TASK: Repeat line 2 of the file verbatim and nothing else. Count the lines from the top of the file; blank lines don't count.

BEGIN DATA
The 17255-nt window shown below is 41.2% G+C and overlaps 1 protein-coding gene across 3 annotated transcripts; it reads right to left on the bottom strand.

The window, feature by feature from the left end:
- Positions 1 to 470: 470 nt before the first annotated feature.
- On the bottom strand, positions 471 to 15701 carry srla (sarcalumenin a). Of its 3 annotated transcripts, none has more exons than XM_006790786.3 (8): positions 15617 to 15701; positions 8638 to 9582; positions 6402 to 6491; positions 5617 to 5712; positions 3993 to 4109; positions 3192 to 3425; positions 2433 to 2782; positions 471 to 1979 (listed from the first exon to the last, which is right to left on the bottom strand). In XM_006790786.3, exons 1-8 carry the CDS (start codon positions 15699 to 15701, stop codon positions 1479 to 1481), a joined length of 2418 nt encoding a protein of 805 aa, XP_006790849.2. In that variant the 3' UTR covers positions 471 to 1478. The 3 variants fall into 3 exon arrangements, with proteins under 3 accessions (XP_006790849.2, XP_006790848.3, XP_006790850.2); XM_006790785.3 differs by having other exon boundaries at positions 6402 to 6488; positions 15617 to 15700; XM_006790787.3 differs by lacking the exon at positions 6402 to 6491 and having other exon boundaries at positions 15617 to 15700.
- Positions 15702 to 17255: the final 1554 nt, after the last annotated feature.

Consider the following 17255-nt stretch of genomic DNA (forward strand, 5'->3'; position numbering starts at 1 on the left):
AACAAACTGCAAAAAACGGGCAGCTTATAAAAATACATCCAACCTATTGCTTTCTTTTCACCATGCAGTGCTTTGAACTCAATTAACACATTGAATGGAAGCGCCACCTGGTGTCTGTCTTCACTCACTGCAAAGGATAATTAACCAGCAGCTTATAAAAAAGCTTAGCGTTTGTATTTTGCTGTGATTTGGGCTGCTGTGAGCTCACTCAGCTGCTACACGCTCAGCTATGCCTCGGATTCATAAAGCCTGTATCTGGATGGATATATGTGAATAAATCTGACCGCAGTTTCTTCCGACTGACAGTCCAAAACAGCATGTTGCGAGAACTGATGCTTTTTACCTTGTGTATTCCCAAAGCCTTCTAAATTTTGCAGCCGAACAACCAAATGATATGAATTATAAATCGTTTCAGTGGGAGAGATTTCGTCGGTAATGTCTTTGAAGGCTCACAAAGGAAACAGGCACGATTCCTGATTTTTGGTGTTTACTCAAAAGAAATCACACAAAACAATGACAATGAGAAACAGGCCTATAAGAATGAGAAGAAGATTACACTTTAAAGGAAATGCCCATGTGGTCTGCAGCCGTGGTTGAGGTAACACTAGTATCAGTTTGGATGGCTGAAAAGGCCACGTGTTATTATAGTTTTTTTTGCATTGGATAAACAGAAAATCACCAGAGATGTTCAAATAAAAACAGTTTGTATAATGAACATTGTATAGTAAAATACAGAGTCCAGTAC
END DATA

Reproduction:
The window, feature by feature from the left end: